Trial for the Eye: “I couldn’t even go to my wife’s funeral” – The testimonies are shocking


Alexandra Nitsotoli, who lost her mother in the fire, testified that when she went to find her mother who was alone in her house in Mati, “in Marathon I didn’t see police cars, fire engines, sirens. Nothing.”

Stories of agony and pain are described at the trial for the tragedy in Mati the people who lost their loved ones in the flames, without any help from the state apparatus, as they say.

“We were not helped, there was no plan, the state was absent” reported a witness who lost his wife, while he himself was burned and had to be hospitalized for three weeks.

“I stayed 3 weeks in Sismanoglio. I couldn’t go to my wife’s funeral. I can’t say anything more than great pain. People don’t turn around. This is the great tragedy that could have been avoided,” said Christos Politis.

“When the fire arrived and we were burning, my wife was in the house next door and didn’t have time to get out. The fire had surrounded us. I thought I might have time to go to the officers and get help. I went out to Marathon and there was fire everywhere. I started walking towards the sea. A five minute drive, I took an hour. I reached the sea. It was not possible to get down from the steps that were there, I went further and found myself in the sea. There, with the help of a man, whom I thank, I was able to cross and get out, and a Fire Department car picked me up and took me to Rafina and from there to Sismanoglio,” said the witness.

Shortly before, when his daughter was testifying, Mr. Politis heard the accused, from the Fire Department, say that this was the man who had helped him out of the sea.

“I collected Mr. Politis. Sorry for the interruption. I got excited nowa. Is he alive? I had collected him, he was hidden. He was afraid,” said the defendant.

The daughter of the witness, Kalliopi Politis, in her testimony described the difficult decision she made when speaking on the phone with her father, while the fire was approaching, she indicated to him not to look for her mother anymore and to leave. “Dad was screaming on the phone “help us, we’re burning. I can’t find your mom” – said the witness. “Then I made a decision to signal him to leave. My mother tried to leave, to take the car. He had to travel 70-80 meters. It turned out to be fatal… Dad… I told him to go to the sea. He walked 1.5 kilometers. How could I have known… He reached the sea. He has a lot of heat burns. At 88, it is unimaginable how he managed it. He didn’t meet anyone. When all this was happening, despite the efforts to find help, we were not heard. I was begging them to send someone to Marathon. Then I realized that the ships had been emptied. There was a fire and they let them down… I found a fireman and he was trying to show me a way to get home. I met my brother and until ten at night we were moving near the Red Port. I saw a dead man down there. I thought she had passed out. He was a policeman who had “played it”. At some point they opened the road and we reached the house. The condition is not described. I cheered up when I saw one of our dogs alive. We passed by my mother many times. We didn’t understand her. It was charred. We were on Marathon Avenue. It never crossed our minds that lives would be lost. Some of our friends had arranged days before to go to Rafina for kite surfing because they knew it would be windy. The municipality should have cleaned up, there should have been fire trucks there.”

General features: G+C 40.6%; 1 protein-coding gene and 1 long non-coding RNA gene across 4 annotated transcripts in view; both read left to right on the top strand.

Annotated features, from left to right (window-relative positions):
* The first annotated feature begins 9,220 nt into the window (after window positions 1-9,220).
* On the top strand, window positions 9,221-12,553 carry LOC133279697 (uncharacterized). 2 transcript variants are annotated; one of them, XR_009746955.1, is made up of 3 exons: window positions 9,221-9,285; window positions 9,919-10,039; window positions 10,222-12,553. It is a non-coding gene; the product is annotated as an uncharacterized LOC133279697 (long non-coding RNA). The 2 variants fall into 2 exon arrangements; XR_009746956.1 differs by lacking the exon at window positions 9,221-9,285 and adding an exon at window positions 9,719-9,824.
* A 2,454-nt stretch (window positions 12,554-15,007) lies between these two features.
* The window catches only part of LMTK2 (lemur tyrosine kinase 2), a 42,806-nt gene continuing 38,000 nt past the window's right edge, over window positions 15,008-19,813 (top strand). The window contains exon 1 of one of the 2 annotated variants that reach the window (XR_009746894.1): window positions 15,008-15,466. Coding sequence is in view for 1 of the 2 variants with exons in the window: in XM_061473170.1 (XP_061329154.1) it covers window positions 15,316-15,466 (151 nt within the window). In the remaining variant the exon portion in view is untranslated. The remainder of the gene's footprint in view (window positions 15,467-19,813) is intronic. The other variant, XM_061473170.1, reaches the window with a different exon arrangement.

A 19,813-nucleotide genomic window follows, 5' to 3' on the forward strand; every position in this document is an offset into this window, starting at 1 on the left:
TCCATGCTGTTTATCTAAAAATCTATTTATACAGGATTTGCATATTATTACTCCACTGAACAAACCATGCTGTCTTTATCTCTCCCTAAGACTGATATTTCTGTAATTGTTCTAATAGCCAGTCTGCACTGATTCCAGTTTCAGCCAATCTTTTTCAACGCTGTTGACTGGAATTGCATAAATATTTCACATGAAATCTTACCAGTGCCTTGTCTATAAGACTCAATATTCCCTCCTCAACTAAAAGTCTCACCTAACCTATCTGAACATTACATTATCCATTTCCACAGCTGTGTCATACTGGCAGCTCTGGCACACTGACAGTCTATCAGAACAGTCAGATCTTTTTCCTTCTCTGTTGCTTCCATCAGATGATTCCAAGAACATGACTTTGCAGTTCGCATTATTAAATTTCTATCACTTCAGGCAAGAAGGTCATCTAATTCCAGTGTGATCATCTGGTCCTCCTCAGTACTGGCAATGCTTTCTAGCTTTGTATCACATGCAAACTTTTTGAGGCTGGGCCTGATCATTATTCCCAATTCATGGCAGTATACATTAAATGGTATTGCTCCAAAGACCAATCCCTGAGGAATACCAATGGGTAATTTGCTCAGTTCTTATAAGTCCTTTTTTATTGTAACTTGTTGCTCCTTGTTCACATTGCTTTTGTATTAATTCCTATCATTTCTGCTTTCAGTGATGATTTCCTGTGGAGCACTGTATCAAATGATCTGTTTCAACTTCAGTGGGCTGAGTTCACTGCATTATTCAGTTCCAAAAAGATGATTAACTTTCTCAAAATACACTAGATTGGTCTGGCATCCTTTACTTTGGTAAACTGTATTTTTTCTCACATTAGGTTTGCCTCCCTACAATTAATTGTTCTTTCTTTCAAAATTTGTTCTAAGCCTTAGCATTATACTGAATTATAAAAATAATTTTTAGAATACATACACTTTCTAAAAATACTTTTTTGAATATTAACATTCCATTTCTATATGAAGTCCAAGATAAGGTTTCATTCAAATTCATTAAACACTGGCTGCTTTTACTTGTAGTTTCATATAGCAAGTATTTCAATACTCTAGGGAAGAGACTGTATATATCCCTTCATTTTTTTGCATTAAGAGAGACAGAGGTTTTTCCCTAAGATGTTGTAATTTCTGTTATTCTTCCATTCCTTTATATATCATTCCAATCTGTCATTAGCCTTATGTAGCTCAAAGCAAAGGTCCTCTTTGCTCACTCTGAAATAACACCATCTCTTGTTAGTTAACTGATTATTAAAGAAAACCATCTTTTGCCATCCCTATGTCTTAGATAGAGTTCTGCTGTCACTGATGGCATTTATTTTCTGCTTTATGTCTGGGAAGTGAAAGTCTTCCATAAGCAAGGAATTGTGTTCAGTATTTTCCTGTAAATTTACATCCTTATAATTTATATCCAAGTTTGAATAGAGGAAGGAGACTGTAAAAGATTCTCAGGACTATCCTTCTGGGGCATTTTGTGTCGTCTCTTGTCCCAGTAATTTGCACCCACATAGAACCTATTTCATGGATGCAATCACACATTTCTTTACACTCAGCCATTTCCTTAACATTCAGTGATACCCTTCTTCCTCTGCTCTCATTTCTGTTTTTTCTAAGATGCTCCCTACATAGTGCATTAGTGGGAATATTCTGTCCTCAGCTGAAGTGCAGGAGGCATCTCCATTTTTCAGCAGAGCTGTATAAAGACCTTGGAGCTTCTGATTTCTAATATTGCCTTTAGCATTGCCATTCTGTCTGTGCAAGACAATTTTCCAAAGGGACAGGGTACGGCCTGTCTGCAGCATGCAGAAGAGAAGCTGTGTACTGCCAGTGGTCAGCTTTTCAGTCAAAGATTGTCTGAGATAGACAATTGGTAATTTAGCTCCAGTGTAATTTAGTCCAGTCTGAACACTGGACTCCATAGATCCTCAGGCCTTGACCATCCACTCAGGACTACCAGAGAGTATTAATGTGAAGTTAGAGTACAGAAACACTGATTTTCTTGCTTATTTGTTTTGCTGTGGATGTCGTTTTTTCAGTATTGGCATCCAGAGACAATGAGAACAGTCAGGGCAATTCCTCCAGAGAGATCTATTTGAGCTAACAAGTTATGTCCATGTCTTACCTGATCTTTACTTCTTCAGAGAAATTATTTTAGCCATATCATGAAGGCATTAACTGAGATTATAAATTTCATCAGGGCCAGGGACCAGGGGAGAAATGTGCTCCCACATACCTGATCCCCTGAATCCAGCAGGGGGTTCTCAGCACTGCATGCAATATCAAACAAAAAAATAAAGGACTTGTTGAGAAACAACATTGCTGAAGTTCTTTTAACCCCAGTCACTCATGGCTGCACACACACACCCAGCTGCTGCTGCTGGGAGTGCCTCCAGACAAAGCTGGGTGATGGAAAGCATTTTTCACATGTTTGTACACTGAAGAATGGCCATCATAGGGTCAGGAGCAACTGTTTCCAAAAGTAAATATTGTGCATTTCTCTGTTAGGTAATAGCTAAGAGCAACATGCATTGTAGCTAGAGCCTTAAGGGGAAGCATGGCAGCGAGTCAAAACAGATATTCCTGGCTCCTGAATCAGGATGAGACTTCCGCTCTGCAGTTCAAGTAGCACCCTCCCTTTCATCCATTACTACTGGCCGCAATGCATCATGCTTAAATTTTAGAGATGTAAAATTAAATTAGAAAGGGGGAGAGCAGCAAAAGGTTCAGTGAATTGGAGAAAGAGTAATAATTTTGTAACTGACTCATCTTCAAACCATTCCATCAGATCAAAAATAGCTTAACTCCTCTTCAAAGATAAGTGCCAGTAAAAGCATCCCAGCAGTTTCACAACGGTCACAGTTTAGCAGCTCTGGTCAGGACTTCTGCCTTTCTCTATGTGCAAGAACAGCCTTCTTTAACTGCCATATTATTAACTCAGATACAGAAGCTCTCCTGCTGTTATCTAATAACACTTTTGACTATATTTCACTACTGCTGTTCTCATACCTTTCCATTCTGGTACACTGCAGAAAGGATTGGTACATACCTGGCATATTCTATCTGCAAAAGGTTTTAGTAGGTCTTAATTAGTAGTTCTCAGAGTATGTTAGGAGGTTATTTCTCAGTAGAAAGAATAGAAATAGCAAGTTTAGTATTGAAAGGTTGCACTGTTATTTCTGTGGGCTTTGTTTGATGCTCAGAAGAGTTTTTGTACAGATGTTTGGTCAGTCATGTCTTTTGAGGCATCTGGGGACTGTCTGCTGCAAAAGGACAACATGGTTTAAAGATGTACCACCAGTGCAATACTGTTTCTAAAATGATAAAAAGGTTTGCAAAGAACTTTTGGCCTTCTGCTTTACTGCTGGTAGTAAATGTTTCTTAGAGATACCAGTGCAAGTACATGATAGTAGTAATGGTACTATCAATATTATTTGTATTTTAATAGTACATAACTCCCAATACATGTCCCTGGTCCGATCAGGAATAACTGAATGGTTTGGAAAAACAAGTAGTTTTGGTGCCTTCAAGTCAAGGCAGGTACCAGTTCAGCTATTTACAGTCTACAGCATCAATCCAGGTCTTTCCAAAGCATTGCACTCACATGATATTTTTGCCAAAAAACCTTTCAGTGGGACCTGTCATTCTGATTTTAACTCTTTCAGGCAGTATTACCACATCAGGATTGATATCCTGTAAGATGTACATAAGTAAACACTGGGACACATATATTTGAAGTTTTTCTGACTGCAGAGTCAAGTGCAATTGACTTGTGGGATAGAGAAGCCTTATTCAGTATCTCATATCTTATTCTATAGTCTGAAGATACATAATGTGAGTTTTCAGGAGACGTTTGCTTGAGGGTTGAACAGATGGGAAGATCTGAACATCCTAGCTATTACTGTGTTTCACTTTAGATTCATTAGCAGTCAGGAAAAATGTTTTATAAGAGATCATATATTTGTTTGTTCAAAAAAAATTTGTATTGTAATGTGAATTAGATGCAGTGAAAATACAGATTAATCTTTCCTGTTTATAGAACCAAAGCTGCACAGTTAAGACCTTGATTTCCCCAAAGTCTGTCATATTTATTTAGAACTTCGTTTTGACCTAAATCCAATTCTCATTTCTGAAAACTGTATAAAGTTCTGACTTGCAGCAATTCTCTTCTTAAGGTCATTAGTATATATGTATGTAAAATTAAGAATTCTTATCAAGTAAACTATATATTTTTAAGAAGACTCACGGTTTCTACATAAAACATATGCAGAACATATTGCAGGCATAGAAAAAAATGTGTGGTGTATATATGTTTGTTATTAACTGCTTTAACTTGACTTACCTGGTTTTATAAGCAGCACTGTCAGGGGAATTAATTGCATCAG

At the end of their testimony, the two witnesses spoke for a while with the defendant from the Fire Department who had helped Mr. Politis.

Alexandra Nitsotoli, who lost her mother in the fire, testified that when she went to find her mother who was alone in her house in Mati, “in Marathon I did not see police cars, fire engines, sirens. Nothing. There was no mobilization. I didn’t even hear aerial vehicles. At one point I talked to my mother and she said to me: “Shut up, shut up so I can get dressed to leave.” And that was the last conversation I had with my mom.” The woman described the hours of utter agony she spent searching for her mother, who she eventually found charred to death in her home the next morning. “My Golgotha ​​was to keep looking to find my mom. The phone calls were constant… I couldn’t find her anywhere. Then with friendly faces, we went home to find my mom. I saw the car completely burnt… I approach trembling…. He was not at home. We leave again because there were other fires. During the night we turned again. My relatives had gone to all the hospitals on call. Then I went to the port of Rafina and waited for the boats in case I found my mother. I happily went home again, where I had been three more times throughout the evening. That’s where I found my mom.”

In his own testimony, Savvas Papaioannou, who lost his brother and daughter-in-law, said that the couple’s child was saved because her mother told her to run. “She stayed behind to help my brother… My brother died immediately, his wife 20 days later because she had third degree burns all over her body, and she was betrayed by the heart.”

The witness emphasized that “on July 23 we have the following: There was a fire in Kineta. An order was given to fly there and thus the eastern side of Attica was left fragile and unfortified. It was a crucial mistake. That is why the fire in Mati took this turn and end. The agencies did not deal with the situation properly.”


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